This project was supported by contributions from the Doris Duke Charitable Foundation, CSL Behring, Cyclerion Therapeutics, Global Blood Therapeutics, Novartis, Roche, and Sanofi. Contributing companies were invited to appoint 2 representatives to the Delphi Panel but had no role in the design of the study, data collection, analysis, and interpretation, or writing of this manuscript.
Ethics approval and consent to participate
The study protocol was reviewed by Advarra and received an exempt determination. Using the Department of Health and Human Services regulations found at 45 CFR 46.104(d)(2), the IRB determined that the project is exempt from IRB oversight. The IRB also completed the necessary additional limited review considerations as set forth under the Revised Common Rule, 45 CFR 46.104(d).
Consent for publication
The authors declare that they have no competing interests.
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Discussion Summary. Summary of key points from in-person meeting discussion.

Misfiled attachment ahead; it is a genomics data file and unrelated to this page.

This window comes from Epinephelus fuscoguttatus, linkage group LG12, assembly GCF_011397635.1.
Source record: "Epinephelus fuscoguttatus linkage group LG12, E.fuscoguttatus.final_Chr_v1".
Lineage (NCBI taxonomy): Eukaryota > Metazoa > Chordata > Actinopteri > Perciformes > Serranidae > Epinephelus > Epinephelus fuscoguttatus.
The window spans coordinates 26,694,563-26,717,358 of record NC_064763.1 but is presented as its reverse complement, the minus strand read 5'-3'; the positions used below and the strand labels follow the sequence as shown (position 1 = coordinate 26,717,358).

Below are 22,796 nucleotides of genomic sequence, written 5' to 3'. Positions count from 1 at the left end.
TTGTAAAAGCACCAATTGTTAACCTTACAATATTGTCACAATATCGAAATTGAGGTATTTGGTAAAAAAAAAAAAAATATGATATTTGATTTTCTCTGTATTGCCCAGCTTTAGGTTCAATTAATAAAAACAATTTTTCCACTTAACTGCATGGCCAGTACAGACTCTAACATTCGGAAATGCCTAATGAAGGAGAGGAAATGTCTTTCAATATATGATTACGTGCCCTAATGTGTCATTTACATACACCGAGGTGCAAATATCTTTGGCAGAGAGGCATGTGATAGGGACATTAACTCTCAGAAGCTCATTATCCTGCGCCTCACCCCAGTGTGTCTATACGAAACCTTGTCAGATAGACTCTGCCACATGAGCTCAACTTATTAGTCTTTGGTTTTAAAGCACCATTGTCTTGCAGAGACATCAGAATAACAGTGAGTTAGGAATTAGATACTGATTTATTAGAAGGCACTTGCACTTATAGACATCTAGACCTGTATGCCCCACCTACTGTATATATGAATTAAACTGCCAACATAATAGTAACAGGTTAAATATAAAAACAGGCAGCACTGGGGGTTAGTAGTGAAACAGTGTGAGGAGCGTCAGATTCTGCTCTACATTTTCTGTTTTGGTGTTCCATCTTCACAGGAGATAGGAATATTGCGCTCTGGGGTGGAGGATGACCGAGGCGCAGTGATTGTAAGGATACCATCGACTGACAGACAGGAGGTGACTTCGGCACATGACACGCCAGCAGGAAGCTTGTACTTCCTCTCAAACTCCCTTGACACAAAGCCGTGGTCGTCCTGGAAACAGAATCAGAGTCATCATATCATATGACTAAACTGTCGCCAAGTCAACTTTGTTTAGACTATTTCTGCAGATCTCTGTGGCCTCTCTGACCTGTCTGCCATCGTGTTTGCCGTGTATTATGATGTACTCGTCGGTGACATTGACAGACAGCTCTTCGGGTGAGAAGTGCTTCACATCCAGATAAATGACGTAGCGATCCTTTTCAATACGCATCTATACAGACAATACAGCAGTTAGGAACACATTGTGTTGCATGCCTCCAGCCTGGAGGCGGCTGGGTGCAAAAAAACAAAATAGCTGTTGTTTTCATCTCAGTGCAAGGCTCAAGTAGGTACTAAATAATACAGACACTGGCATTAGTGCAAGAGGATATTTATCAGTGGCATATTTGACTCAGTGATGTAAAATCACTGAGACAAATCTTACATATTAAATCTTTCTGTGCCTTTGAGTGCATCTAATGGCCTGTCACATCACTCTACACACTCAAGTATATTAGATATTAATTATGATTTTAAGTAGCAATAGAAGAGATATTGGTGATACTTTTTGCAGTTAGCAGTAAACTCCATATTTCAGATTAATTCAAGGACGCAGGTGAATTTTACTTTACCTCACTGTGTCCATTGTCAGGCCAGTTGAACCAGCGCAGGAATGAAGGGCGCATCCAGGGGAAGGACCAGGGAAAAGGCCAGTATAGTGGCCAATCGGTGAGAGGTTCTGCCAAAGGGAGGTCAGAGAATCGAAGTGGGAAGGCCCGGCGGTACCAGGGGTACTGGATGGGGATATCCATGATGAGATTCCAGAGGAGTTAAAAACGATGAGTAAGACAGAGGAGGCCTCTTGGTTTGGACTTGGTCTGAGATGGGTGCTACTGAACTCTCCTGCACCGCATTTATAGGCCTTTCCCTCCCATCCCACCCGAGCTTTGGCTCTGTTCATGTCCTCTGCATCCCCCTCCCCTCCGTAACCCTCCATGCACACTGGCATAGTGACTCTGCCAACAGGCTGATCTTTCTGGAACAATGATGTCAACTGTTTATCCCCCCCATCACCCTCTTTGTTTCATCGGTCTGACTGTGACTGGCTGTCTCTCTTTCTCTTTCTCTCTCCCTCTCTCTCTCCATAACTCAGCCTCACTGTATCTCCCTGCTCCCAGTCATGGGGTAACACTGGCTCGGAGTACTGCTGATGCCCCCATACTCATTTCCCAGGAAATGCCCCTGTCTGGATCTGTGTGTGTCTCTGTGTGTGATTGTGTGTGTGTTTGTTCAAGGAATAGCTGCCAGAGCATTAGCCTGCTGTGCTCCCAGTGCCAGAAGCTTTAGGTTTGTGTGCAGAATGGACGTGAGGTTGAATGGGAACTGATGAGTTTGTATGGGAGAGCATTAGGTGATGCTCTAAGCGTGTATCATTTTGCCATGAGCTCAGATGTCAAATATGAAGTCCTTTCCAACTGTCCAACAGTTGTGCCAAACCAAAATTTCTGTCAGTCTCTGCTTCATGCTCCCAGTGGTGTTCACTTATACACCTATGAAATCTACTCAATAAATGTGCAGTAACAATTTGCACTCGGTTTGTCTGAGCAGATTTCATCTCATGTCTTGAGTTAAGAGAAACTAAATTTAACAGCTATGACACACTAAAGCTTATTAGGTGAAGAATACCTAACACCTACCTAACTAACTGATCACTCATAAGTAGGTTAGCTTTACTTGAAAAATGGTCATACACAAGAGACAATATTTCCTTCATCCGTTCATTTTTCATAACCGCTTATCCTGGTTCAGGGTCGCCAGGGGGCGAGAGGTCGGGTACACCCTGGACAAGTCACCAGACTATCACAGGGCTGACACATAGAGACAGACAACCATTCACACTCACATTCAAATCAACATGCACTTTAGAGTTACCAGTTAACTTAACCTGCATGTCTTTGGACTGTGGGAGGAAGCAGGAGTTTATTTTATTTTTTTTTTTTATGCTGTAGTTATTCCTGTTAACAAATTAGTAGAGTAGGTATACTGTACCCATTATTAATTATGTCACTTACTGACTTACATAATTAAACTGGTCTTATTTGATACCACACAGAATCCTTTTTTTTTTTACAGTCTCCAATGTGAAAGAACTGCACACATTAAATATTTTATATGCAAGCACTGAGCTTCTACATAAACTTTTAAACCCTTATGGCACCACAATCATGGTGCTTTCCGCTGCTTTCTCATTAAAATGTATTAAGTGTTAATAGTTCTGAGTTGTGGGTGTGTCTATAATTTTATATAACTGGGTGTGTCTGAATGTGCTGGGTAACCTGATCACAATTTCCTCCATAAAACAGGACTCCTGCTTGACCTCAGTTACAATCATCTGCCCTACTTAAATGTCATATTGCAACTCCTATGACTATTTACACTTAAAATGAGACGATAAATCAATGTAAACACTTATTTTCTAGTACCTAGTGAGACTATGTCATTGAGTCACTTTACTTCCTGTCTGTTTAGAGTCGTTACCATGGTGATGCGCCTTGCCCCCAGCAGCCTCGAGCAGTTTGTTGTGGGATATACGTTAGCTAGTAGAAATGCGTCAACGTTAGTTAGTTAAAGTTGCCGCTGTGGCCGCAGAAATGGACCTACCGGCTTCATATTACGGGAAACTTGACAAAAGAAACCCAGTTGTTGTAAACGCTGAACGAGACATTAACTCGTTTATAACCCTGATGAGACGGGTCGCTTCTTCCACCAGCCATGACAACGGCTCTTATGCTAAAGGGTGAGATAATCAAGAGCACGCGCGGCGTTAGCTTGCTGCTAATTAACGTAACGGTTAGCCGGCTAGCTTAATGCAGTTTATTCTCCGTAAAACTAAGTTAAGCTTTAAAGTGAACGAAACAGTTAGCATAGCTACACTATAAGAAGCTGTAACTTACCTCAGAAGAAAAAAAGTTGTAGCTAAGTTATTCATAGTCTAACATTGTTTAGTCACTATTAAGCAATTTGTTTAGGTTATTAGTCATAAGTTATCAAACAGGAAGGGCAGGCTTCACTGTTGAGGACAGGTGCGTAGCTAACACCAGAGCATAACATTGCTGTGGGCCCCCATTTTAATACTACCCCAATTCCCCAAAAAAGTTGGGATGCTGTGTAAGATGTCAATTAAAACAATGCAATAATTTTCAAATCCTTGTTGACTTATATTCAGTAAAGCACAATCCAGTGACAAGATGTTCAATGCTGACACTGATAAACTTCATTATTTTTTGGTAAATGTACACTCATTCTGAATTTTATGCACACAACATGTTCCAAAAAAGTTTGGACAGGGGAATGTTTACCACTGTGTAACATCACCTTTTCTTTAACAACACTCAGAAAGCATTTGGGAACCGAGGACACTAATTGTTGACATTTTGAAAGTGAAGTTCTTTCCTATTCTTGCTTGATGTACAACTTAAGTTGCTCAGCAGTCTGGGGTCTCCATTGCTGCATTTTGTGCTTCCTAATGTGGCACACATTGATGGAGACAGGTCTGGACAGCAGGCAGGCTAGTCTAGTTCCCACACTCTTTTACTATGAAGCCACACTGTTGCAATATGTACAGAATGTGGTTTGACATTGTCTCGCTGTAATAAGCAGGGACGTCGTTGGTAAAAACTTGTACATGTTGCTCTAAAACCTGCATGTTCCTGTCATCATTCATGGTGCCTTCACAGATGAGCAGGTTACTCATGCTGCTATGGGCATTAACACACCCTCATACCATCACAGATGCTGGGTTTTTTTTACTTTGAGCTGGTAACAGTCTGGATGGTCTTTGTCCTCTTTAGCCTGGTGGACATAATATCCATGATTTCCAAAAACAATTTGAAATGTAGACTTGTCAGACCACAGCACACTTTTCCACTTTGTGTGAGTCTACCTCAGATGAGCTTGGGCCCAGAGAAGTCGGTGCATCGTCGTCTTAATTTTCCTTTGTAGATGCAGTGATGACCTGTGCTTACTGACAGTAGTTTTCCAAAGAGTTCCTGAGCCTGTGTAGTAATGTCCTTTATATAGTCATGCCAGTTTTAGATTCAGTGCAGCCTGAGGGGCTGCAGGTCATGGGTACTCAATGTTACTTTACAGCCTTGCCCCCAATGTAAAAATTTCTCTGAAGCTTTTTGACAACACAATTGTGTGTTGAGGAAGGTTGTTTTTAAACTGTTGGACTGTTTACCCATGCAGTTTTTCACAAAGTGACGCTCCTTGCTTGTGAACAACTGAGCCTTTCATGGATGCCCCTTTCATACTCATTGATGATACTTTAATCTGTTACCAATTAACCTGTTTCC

coreSCD Candidate Outcomes. List of all outcomes included at the start of the consensus process.
Proposed Changes to List of Candidate Outcomes for Final Delphi Round. Changes proposed during in-person discussion and subsequently endorsed by Delphi Panel.
coreSCD Outcomes with Definitions. List of all outcomes included in the final core sets with definitions provided to participants.
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Tambor, E., Robinson, M., Hsu, L. et al. coreSCD: multi-stakeholder consensus on core outcomes for sickle cell disease clinical trials. BMC Med Res Methodol 21, 219 (2021). https://doi.org/10.1186/s12874-021-01413-8